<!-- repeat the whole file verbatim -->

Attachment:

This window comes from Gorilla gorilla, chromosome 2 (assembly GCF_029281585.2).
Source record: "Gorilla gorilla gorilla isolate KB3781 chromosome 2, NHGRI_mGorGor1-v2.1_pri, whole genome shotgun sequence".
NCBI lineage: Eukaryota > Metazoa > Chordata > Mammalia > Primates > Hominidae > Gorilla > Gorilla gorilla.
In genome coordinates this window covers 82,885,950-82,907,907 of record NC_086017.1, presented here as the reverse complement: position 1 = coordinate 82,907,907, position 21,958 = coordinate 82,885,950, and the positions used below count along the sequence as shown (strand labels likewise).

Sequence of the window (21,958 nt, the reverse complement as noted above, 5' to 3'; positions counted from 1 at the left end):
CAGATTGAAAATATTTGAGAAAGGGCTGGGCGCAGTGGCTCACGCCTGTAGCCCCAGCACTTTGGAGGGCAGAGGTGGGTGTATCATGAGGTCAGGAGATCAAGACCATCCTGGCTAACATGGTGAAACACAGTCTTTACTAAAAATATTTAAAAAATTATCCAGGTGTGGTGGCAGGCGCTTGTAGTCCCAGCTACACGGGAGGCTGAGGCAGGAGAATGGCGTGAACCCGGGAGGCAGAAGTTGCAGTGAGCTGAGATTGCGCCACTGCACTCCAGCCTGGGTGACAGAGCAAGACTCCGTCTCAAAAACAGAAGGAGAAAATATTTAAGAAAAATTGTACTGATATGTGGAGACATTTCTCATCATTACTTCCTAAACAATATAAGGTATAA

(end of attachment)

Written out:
This window comes from Gorilla gorilla, chromosome 2 (assembly GCF_029281585.2).
Source record: "Gorilla gorilla gorilla isolate KB3781 chromosome 2, NHGRI_mGorGor1-v2.1_pri, whole genome shotgun sequence".
NCBI lineage: Eukaryota > Metazoa > Chordata > Mammalia > Primates > Hominidae > Gorilla > Gorilla gorilla.
In genome coordinates this window covers 82,885,950-82,907,907 of record NC_086017.1, presented here as the reverse complement: position 1 = coordinate 82,907,907, position 21,958 = coordinate 82,885,950, and the positions used below count along the sequence as shown (strand labels likewise).

Sequence of the window (21,958 nt, the reverse complement as noted above, 5' to 3'; positions counted from 1 at the left end):
CAGATTGAAAATATTTGAGAAAGGGCTGGGCGCAGTGGCTCACGCCTGTAGCCCCAGCACTTTGGAGGGCAGAGGTGGGTGTATCATGAGGTCAGGAGATCAAGACCATCCTGGCTAACATGGTGAAACACAGTCTTTACTAAAAATATTTAAAAAATTATCCAGGTGTGGTGGCAGGCGCTTGTAGTCCCAGCTACACGGGAGGCTGAGGCAGGAGAATGGCGTGAACCCGGGAGGCAGAAGTTGCAGTGAGCTGAGATTGCGCCACTGCACTCCAGCCTGGGTGACAGAGCAAGACTCCGTCTCAAAAACAGAAGGAGAAAATATTTAAGAAAAATTGTACTGATATGTGGAGACATTTCTCATCATTACTTCCTAAACAATATAAGGTATAA